Optoelectronics

Thermopile detectors requiring no cooling

17th September 2020
Alex Lynn

LASER COMPONENTS has a long-established relationship with Dexter Research Centre. Thermopile detectors are passive radiation sensing devices requiring no bias or cooling and generate an output voltage in the range of micro to millivolts. The spectral absorption of these detectors is flat from the UV to the far infrared with wavelength sensitivity only limited by the choice of the optical element which seals the TO can.

In the typical internal construction of a thermopile device produced by Dexter, the detector consists of a thermocouple array mounted on a ceramic substrate.  The hot and cold junctions that form the thermocouple are connected with alternating n and p-type materials called ‘arms’. The cold junctions are thermally connected to the detector housing and are located around the perimeter of the substrate opening. 

The hot junctions define the active area of the detector and are coated with an energy absorber. They are placed in the centre of the detector and are suspended on a thin membrane, thermally isolating them from the rest of the package. The voltage produced by the device is related to the temperature gradient between junctions.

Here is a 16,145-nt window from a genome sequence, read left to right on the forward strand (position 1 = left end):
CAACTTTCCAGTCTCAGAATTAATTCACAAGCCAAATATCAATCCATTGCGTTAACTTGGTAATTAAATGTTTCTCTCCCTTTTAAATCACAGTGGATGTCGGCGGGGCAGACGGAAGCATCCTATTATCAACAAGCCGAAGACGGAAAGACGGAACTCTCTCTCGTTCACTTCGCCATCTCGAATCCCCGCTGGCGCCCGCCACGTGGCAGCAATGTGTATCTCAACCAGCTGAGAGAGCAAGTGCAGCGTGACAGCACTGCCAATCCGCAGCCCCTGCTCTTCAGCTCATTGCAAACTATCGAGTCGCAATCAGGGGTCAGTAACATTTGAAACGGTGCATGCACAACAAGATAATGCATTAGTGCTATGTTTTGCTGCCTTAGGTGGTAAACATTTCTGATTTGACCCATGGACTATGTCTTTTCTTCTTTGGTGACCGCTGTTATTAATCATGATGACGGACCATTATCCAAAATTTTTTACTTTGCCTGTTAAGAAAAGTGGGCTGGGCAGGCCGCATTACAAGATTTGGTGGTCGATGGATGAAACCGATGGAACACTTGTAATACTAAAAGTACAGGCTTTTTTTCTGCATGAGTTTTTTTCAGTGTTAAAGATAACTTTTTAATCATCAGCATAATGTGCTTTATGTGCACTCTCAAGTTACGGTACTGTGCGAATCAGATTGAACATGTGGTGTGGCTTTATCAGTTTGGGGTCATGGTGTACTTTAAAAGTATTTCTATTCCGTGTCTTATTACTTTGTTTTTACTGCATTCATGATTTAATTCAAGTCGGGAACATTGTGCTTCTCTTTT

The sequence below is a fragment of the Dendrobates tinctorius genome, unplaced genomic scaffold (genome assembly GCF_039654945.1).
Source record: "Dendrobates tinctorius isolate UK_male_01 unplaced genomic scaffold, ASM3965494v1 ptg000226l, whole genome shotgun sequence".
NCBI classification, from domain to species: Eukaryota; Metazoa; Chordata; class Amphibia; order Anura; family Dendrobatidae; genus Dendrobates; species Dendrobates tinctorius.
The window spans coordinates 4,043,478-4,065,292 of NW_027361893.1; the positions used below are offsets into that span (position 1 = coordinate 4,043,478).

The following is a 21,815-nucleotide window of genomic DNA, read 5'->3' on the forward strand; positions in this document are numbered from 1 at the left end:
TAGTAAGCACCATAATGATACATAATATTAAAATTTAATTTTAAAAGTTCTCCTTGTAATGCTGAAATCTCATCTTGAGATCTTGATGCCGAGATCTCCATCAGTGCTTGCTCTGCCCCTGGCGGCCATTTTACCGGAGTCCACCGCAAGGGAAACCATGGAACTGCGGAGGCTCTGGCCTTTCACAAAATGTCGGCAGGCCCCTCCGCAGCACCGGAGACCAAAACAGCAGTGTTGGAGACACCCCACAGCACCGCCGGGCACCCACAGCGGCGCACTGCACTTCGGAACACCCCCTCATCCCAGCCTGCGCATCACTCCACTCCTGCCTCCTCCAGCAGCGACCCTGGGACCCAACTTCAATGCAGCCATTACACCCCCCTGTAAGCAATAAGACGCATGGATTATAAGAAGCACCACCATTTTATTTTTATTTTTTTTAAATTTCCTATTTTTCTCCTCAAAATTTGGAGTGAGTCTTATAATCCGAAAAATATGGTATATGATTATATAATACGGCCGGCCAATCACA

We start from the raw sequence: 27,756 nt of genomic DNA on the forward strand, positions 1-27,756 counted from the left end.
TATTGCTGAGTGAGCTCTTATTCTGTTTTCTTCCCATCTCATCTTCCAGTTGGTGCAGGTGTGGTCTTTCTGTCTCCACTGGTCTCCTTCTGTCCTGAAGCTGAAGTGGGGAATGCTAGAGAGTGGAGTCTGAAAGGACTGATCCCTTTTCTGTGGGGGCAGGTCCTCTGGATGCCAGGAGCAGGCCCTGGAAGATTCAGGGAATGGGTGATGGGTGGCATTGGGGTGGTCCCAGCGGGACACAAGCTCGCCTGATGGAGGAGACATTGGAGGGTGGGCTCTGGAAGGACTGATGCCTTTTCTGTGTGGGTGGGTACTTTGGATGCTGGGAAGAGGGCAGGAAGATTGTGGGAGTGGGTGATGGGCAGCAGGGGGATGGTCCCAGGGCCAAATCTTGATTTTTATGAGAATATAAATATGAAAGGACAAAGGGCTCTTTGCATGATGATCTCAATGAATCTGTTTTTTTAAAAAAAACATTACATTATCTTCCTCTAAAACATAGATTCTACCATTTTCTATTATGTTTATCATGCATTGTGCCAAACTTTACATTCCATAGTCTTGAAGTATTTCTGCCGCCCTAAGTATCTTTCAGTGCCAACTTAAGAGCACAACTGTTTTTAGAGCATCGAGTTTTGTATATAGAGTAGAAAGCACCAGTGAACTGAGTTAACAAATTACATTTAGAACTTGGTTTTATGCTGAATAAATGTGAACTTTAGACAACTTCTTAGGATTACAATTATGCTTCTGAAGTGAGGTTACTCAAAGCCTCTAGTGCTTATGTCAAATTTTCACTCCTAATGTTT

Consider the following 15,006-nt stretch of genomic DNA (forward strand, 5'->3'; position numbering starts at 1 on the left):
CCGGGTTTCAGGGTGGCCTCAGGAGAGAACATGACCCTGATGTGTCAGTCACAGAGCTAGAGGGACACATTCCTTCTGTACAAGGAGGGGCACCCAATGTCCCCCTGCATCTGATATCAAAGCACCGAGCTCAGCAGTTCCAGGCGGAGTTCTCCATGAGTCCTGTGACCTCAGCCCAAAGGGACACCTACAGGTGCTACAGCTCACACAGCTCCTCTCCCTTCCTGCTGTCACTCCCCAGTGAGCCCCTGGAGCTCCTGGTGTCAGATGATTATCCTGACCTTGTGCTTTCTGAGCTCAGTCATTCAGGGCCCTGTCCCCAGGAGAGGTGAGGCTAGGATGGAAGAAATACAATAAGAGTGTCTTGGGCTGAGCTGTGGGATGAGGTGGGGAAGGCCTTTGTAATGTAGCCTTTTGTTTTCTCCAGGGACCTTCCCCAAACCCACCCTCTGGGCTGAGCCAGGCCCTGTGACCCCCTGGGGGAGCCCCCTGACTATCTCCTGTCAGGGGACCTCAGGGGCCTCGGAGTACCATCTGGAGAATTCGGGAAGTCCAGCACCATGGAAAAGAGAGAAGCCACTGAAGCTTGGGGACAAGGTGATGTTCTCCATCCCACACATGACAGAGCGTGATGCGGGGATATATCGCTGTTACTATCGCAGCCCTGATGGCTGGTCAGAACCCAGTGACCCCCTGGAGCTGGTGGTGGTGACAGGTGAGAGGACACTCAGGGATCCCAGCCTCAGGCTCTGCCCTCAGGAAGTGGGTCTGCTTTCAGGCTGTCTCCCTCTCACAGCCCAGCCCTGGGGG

Thermopiles are very low noise detectors generating no 1/f or microphonic noise. They also generate a stable output for DC radiation up to a frequency limited by the time constant of the device.

The ST60 dual is a two-channel silicon based thermopile in a TO-5 package that is widely used in gas sensing applications such as automotive exhaust monitoring. The transmission characteristics of the filters on the individual channels determine the specific gases to be targeted.

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